Editor’s note: This piece originally ran on Feb. 7, 2014.

African American history month grew out of a great absence of the fullness of the contributions of African Americans to this nation and the world.

The great educator, scholar and historian Carter G. Woodson devoted his life to the study of Black history, and in 1926 began the observance of Negro History Week, which would take place the second week of February. The dates were chosen to coincide with the birthdays of Abraham Lincoln and Frederick Douglas.

The week-long observance would eventually grow to include the entire month. This month-long observance is important. It is important for African American people because it is critical in helping our children and our people to know that there has been greatness in our history.

In spite of the burden of slavery and the sordid history of segregation, our people managed to rise above those challenges and produce inventors, scientists, writers, scholars, musicians, journalists, actors, theologians and entrepreneurs.

I often hear the question: Why do we need this observance when we are all Americans? My answer: Because there still is an inadequate representation of the contributions of African Americans to the life of American history. And when we are shown it, it is often as one-dimensional people. Additionally, as an African American child if you never know from whence you came — you will never know who you are.

If you never see people who look like you or never realize that there are people who look like you—who wear your color and who have made significant contributions to the life of this great nation and the world—you live your life believing that you can never achieve greatness.

When I think back to my own education, I was first introduced to the richness of Black history by a teacher I had in high school. I’m not sure if this was a part of the regular curricula that was sanctioned by the state of Mississippi at the time (1968) or if it was something that grew out of his own passion and that he felt it was crucial for us to know as Black students and Black people. He taught political science, but he demanded that we read the book Before the Mayflower by historian Lerone Bennett Jr. It was a primer and it still is for anyone who wants to study the history of Blacks in this country.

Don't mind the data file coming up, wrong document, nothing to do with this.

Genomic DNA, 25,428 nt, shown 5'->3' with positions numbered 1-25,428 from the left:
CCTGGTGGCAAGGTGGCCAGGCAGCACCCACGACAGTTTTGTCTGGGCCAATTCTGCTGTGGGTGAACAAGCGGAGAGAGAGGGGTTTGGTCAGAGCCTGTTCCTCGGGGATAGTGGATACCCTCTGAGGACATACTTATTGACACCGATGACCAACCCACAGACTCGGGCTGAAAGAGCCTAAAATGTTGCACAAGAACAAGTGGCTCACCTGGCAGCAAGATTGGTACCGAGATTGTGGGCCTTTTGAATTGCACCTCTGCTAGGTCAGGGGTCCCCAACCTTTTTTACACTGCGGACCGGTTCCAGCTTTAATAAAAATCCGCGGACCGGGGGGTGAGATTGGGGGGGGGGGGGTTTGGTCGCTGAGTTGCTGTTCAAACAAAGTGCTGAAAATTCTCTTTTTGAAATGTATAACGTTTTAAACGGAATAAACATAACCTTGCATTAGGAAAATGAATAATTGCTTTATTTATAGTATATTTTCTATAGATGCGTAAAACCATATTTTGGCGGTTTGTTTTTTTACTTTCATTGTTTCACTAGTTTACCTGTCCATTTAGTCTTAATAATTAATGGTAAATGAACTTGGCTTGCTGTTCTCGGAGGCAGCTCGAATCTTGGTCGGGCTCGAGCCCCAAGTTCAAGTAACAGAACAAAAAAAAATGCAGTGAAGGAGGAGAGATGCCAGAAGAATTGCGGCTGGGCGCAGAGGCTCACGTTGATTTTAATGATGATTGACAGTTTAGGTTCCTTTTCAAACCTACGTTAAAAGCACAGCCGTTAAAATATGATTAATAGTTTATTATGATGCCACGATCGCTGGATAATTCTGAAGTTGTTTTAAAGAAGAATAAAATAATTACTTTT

But this month is equally important for white people. It provides them with the opportunity to engage the history of Blacks in a much more comprehensive way. Frederick Douglas—who rose from the position of a slave to become a publisher, an ambassador and an advisor to a president—once said that the history of Blacks and whites is tied together by the circumstance of history.

In so many ways our history together has been and continues to be one of both pain and challenge. The great burden that we still labor under in America is the burden of race. The reality is that our history was an incomplete one and remains so to a large degree because the American story never valued the story of citizens of color in the same way that it valued the story and the history of white people. The promise of valuing all stories is that it makes us a richer nation, a more complete people.

Our history in America is like that of patches that make a quilt. Every one of those patches has a story behind it. History is a gift. This month of February is a gift not just to African Americans but to all Americans. It is important that we commit ourselves to learning from these great stories, these lives that speak to all of us—not only those voices that are contemporaneous to us, but also those voices that speak from the distance. Every one of us here is a human being. We have been shaped by different things. We may have ended up in America under very different circumstances. Every story, every history—the good and the bad—is worth sharing. The telling humanizes us. There is promise in the telling, that we can be better than we have been.

Kenneth Wheeler
Kenneth Wheeler is a retired pastor. He most recently served at Cross Lutheran Church, an ELCA congregation in Milwaukee, where he was also director of the Bread of Healing Empowerment Ministry. He served 18 years as an assistant to the bishop of the Greater Milwaukee Synod.

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